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Genetic control of pod morphological traits and pod edibility in a common bean RIL population

Bean pod phenotype is a complex characteristic defined by the combination of different traits that determine the potential use of a genotype as a snap bean. In this study, the TUM RIL population derived from a cross between ‘TU’ (dry) and ‘Musica’ (snap) was used to investigate the genetic control of pod phenotype. The character was dissected into pod morphological traits (PMTs) and edible pod characteristics (EPC). The results revealed 35 QTL for PMTs located on seven chromosomes, suggesting a strong QTL colocation on chromosomes Pv01 and Pv06. Some QTL were colocated with previously reported QTL, leading to the mapping of 15 consensus regions associated with bean PMTs.

Carmen García-Fernández, Maria JuradoAna Campa, Elena BitocchiRoberto Papa & Juan Jose Ferreira

Theoretical and Applied Genetics; January 2024; vol. 137; Article 6

Key message

QTL mapping, association analysis, and colocation study with previously reported QTL revealed three main regions controlling pod morphological traits and two loci for edible pod characteristics on the common bean chromosomes Pv01 and Pv06.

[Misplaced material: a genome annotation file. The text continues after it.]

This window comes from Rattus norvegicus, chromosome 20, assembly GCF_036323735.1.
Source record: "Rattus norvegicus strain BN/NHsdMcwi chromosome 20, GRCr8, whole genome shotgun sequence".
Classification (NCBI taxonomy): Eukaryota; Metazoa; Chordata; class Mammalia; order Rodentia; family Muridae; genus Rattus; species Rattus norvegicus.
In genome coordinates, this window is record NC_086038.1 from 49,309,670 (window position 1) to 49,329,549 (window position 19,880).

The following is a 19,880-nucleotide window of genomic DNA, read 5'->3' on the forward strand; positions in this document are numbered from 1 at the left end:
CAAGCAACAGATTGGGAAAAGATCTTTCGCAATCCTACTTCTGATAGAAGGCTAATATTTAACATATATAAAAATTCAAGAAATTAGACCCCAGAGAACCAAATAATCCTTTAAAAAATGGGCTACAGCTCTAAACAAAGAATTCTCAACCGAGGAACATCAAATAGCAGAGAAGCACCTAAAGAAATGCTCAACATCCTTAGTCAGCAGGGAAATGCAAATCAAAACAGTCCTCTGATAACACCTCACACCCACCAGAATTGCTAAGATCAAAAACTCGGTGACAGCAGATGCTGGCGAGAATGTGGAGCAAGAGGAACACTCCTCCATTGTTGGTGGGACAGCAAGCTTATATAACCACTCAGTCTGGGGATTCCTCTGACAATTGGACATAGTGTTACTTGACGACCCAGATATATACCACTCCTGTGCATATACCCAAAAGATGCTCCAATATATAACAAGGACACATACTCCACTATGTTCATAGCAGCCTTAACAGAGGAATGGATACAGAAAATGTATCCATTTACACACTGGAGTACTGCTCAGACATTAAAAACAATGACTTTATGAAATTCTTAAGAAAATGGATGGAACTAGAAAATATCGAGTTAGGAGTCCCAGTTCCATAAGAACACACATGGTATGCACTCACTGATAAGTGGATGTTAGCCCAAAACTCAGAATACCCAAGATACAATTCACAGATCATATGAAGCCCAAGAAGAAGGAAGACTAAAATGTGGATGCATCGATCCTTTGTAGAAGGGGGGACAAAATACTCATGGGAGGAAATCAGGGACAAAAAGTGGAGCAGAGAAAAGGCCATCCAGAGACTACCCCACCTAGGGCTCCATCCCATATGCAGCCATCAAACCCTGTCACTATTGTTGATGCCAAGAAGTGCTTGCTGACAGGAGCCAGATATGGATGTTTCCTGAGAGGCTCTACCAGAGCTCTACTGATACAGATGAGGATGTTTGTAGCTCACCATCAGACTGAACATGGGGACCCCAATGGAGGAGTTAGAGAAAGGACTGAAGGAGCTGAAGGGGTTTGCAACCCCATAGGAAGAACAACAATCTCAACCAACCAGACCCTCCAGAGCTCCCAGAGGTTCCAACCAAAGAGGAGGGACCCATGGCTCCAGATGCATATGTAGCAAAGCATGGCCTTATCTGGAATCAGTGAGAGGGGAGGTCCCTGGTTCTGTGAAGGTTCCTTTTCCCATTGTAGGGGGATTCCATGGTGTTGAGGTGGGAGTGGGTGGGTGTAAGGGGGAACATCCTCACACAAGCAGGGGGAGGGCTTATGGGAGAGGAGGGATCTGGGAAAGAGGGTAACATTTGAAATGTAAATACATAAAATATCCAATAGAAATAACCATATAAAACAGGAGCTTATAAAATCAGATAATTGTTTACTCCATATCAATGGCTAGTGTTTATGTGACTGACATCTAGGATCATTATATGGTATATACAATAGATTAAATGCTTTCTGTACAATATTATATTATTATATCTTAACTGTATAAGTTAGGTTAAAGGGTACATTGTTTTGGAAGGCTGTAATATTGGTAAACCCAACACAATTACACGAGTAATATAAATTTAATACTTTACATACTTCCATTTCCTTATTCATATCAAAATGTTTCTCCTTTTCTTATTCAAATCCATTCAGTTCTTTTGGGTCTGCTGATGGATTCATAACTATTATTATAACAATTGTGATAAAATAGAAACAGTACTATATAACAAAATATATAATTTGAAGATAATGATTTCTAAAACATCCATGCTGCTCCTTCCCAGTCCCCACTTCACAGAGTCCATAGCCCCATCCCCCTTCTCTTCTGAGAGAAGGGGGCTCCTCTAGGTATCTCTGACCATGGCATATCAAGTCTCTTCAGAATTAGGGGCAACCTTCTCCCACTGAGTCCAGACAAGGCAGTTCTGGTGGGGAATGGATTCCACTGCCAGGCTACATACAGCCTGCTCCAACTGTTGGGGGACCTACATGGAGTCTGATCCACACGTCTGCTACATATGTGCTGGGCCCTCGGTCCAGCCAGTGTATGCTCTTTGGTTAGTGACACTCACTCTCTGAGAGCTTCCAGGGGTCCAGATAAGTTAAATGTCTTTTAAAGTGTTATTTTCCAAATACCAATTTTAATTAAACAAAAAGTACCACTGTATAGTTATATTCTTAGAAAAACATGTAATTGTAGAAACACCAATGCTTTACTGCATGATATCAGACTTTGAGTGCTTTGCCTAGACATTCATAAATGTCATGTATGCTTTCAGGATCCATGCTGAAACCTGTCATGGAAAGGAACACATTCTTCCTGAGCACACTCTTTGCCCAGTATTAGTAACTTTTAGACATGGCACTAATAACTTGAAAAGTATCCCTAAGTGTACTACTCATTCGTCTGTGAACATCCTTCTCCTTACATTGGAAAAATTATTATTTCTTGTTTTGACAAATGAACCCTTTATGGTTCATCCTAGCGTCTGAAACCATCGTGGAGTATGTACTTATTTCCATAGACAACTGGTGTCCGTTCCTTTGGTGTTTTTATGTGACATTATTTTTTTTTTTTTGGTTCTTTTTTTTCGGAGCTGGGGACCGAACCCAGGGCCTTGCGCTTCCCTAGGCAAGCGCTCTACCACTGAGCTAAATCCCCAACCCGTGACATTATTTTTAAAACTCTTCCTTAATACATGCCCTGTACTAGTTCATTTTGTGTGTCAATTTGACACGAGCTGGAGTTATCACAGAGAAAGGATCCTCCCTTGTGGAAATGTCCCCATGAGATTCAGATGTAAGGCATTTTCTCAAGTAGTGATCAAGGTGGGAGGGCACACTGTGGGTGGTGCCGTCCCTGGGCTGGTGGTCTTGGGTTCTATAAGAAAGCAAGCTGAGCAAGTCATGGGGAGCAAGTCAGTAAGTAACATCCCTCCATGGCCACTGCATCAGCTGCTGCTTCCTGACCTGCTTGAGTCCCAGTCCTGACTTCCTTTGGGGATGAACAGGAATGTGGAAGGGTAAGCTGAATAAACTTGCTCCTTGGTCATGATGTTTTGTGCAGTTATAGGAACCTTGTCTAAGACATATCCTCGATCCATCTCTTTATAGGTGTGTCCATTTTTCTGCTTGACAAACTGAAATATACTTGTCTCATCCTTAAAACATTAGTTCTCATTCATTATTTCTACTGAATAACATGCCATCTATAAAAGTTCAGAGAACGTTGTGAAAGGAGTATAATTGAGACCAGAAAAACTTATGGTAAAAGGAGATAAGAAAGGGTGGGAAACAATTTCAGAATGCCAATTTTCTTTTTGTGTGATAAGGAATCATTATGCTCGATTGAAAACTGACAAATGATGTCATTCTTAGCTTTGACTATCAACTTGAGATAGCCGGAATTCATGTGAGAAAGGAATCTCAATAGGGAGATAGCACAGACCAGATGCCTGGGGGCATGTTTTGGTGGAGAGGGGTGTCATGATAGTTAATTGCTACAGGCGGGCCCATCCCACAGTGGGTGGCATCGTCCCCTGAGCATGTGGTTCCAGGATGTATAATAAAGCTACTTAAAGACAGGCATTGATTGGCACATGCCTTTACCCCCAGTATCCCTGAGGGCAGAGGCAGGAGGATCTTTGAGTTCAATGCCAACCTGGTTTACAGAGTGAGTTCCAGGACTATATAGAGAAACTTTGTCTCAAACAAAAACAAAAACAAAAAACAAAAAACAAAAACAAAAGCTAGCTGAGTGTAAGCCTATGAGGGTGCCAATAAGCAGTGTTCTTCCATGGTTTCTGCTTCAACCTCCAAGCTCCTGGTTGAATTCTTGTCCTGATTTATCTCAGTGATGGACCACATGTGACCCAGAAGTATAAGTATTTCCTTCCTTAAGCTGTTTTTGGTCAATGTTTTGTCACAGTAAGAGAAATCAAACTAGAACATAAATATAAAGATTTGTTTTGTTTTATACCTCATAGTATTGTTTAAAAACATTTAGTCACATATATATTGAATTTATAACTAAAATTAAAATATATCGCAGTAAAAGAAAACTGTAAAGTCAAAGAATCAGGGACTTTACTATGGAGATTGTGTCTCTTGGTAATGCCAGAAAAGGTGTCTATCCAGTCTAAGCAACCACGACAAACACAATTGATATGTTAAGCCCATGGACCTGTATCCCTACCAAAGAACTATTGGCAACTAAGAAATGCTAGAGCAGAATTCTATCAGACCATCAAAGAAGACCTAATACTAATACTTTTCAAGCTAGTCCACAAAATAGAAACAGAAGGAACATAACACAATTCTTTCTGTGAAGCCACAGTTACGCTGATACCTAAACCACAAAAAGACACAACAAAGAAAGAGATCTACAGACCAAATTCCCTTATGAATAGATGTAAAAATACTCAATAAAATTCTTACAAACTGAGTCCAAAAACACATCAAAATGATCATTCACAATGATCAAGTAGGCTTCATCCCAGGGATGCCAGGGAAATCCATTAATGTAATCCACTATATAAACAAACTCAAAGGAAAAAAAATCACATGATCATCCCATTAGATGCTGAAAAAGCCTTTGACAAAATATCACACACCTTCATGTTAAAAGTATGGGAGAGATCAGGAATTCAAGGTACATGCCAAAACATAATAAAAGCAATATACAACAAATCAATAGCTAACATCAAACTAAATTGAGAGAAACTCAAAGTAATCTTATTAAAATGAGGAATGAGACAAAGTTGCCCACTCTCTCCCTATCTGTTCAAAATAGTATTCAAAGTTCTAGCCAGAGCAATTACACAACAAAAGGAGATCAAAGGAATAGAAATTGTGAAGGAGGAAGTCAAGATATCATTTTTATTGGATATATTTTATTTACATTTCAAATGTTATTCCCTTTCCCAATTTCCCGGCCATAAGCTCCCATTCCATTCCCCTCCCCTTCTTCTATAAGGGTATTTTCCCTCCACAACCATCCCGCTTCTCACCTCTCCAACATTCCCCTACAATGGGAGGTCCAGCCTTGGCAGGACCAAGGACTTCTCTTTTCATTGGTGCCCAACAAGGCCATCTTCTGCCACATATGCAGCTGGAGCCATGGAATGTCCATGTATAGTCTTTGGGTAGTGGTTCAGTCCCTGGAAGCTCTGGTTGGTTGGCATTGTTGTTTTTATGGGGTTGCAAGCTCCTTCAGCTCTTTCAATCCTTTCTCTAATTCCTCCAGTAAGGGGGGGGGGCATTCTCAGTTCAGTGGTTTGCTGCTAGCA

Abstract

Bean pod phenotype is a complex characteristic defined by the combination of different traits that determine the potential use of a genotype as a snap bean. In this study, the TUM RIL population derived from a cross between ‘TU’ (dry) and ‘Musica’ (snap) was used to investigate the genetic control of pod phenotype. The character was dissected into pod morphological traits (PMTs) and edible pod characteristics (EPC). The results revealed 35 QTL for PMTs located on seven chromosomes, suggesting a strong QTL colocation on chromosomes Pv01 and Pv06. Some QTL were colocated with previously reported QTL, leading to the mapping of 15 consensus regions associated with bean PMTs. Analysis of EPC of cooked beans revealed that two major loci with epistatic effect, located on chromosomes Pv01 and Pv06, are involved in the genetic control of this trait. An association study using a subset of the Spanish Diversity Panel (snap vs. non-snap) detected 23 genomic regions, with three regions being mapped at a position similar to those of two loci identified in the TUM population. The results demonstrated the relevant roles of Pv01 and Pv06 in the modulation of bean pod phenotype. Gene ontology enrichment analysis revealed a significant overrepresentation of genes regulating the phenylpropanoid metabolic process and auxin response in regions associated with PMTs and EPC, respectively. Both biological functions converged in the lignin biosynthetic pathway, suggesting the key role of the pathway in the genetic control of bean pod phenotype.

 

See https://link.springer.com/article/10.1007/s00122-023-04516-6

 

Figure 2: Location of QTL associated with PMTs and genomic regions involved in the control of EPC (EDIBILITY) on the TUM linkage map. QTL are presented as vertical bars on the right of the chromosome. The regions associated with the edible-pod character are indicated as vertical bars of asterisk. The grey boxes indicate the regions with overlapping QTL for PMTs.

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